The Florida man who confessed last week to abducting and decapitating 6-year-old Adam Walsh, the subject of a recent television drama, is one of a pair of homicidal drifters who may turn out to be the worst mass murderers of modern times, according to law enforcement officials.

Ottis Elwood Toole, 36, now serving a 20-to-25-year term in Jacksonville, Fla., for arson, and Henry Lee Lucas, 47, who is jailed in Denton, Tex., awaiting a murder trial Nov. 7, have astounded authorities over the past four months with detailed accounts of the random and exceptionally grisly murders they claim to have committed all over the country.

Lucas alone says he has killed 165 people, most of them hitchhikers, stranded motorists or drifters like him. Toole has told authorities he participated in up to 50 of those murders in 1976-1982, when the two men traveled from coast to coast as homosexual lovers. He has also confessed to setting more than 50 fires.

Lucas began making the confessions after he was picked up in rural Montague County, Tex., in June on a weapons charge. His written accounts eventually prompted 85 law enforcement officers from 25 states to meet two weeks ago in Monroe, La., to exchange notes on his trail of crime.

The authorities concluded that they already have enough evidence to charge one or both men with 28 murders in eight states. They also say they may be able to develop charges against the pair for another 69 unsolved murders in a total of 13 states.

"We were able to eliminate some of the crimes as not having been possible for them to commit, but I'd still say they may have commited the biggest string of murders in history," said Sgt. Jay Via, of the Ouachita Parish sheriff's office in Louisiana, who helped to put the conference together.

Sgt. Via speculated that the two had managed to escape arrest for so long because "they traveled constantly and they had no clear m.o. [modus operandi]. They stabbed their victims, bludgeoned them, shot them. You name it, they did it."

Some of the killings were associated with robberies, but the vast majority were sexually motivated, Via said.

"Both men were necrophiliacs. They had sex with their victims after killing them, sometimes they had sex with their victims before killing them," Via said. Toole is homosexual, Lucas bisexual.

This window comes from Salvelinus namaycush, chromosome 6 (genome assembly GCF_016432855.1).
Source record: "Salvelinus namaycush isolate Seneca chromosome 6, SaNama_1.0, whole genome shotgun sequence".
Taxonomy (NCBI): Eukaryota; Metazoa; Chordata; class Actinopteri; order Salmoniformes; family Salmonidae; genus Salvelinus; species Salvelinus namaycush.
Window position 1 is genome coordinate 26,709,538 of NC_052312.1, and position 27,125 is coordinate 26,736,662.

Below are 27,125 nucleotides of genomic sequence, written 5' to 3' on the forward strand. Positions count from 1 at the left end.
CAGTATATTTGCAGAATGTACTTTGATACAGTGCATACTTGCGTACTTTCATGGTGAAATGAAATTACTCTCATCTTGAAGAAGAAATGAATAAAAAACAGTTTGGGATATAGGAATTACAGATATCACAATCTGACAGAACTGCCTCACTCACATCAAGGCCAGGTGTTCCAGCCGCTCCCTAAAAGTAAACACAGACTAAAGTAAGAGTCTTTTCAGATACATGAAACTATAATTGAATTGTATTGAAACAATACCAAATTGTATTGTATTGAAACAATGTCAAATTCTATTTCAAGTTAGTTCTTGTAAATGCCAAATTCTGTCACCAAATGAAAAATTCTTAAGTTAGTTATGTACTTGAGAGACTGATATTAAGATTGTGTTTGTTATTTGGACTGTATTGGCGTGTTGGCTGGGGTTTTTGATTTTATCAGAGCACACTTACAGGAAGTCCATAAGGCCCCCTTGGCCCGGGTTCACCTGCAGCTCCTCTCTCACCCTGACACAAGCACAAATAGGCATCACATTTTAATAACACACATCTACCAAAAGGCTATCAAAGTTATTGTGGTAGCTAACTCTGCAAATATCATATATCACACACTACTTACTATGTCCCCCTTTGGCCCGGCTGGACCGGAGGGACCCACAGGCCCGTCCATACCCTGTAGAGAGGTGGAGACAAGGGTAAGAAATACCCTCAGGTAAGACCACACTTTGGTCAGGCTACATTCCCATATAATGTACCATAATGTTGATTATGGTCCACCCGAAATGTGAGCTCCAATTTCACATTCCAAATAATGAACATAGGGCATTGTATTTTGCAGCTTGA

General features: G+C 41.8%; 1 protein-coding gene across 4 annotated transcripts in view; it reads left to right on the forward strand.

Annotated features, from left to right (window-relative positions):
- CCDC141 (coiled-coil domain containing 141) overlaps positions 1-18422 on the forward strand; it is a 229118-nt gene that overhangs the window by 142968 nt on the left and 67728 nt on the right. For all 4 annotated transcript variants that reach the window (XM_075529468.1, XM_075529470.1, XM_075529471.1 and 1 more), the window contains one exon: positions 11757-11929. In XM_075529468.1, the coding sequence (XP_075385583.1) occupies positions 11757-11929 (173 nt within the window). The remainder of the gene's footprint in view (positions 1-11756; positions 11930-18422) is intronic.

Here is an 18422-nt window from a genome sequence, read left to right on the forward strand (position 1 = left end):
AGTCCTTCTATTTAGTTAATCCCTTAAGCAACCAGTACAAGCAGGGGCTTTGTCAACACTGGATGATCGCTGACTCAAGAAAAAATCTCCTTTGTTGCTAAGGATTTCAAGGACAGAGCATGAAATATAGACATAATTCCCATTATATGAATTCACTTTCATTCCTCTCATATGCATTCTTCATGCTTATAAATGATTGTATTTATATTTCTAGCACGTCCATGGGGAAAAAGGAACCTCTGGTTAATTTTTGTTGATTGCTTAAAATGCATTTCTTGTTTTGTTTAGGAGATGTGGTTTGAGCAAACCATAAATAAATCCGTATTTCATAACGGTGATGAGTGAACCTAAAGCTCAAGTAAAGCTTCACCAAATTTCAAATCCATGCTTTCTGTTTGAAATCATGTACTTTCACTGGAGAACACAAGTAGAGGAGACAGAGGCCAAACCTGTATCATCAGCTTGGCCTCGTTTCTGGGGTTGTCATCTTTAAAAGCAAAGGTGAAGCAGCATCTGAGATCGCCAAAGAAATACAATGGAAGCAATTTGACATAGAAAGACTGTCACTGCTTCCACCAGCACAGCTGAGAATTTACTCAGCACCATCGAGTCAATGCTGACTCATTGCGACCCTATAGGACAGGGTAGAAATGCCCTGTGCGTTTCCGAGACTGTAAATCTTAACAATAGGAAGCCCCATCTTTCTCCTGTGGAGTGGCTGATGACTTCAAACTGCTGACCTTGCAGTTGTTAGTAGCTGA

Lucas has told officers that he first killed when he was 13; his victim was a woman who spurned his sexual advances. He was first convicted of murder in 1960 for killing his 74-year-old mother, Viola. He spent six years at a state hospital for the criminally insane in Michigan, was returned to prison and paroled in 1970.

He was convicted in 1971 for the attempted kidnaping of a young girl, served his sentence and was released in 1975.

In 1976 he met Toole in a relief mission in Jacksonville, Fla., and the two spent the next six years traveling from coast to coast, living off crime and odd jobs. They split up in 1982, authorities said, with Toole returning to Florida and Lucas drifting from Texas to California.

His travels ended in June when he was picked up for questioning, and eventually charged with the murder of an 80-year-old Montague County, Tex., woman with whom he had lived as a boarder for a brief time.

Last month he pleaded guilty in that case and was sentenced to 75 years in prison. Lucas faces another murder trial Nov. 7 in Denton, Tex., and his court-appointed attorney, Thomas Whitlock, has already notified the court he will offer an insanity defense.

In that case, Lucas is charged with the 1982 slaying of his 15-year-old common-law wife, Frieda (Becky) Powell, who was Toole's niece.

According to a videotaped confession that has been ruled admissible as evidence, the killing was committed as the two were hitchhiking through Texas and arguing about whether to return to Florida. Lucas said he stabbed Powell, dismembered her body with a 10-inch kitchen knife and stuffed it into a pillowcase.

"I hope you find all of her," Lucas said in the confession. "I didn't do it because I didn't love her. It was because of the argument and the difficulty I have had in my life."